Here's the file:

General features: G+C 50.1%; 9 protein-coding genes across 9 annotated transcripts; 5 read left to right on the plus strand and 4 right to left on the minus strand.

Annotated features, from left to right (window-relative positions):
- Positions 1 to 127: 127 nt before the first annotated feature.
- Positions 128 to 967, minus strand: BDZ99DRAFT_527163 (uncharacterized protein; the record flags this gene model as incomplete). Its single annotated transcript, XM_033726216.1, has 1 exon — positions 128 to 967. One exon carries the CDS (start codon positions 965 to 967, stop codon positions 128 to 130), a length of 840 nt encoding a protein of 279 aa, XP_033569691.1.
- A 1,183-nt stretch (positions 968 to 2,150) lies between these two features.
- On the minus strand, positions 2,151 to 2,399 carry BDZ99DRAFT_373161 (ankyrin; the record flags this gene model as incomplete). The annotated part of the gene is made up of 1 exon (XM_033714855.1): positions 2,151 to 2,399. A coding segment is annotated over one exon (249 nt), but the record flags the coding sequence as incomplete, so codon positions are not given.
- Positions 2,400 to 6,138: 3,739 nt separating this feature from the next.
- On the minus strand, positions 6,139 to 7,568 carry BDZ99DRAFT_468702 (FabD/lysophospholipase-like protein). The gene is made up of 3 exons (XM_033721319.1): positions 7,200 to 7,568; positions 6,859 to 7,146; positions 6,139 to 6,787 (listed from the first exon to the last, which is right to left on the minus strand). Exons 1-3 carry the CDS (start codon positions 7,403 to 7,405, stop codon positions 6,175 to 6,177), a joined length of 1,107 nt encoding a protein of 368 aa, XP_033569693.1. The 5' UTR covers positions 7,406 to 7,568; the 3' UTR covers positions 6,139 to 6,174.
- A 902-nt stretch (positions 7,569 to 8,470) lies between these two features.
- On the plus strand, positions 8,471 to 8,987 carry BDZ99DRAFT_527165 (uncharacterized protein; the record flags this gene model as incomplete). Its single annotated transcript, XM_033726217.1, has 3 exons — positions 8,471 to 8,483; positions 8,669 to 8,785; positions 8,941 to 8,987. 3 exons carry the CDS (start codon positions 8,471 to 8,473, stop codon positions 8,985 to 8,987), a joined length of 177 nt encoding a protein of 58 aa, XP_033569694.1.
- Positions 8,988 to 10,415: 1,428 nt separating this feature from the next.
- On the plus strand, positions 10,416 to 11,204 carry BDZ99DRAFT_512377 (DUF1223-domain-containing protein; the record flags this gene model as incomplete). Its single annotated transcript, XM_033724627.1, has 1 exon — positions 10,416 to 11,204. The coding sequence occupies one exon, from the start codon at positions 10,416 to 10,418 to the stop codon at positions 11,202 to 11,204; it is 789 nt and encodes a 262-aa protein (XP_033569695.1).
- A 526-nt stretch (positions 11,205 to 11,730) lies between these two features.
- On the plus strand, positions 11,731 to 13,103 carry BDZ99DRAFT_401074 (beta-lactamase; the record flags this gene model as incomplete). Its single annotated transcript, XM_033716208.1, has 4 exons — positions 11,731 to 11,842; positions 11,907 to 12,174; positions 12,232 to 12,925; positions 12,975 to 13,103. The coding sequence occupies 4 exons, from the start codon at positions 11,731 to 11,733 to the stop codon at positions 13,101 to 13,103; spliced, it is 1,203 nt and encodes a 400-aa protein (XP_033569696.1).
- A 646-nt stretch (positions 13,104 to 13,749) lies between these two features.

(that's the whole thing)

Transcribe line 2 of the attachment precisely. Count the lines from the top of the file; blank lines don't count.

Annotated features, from left to right (window-relative positions):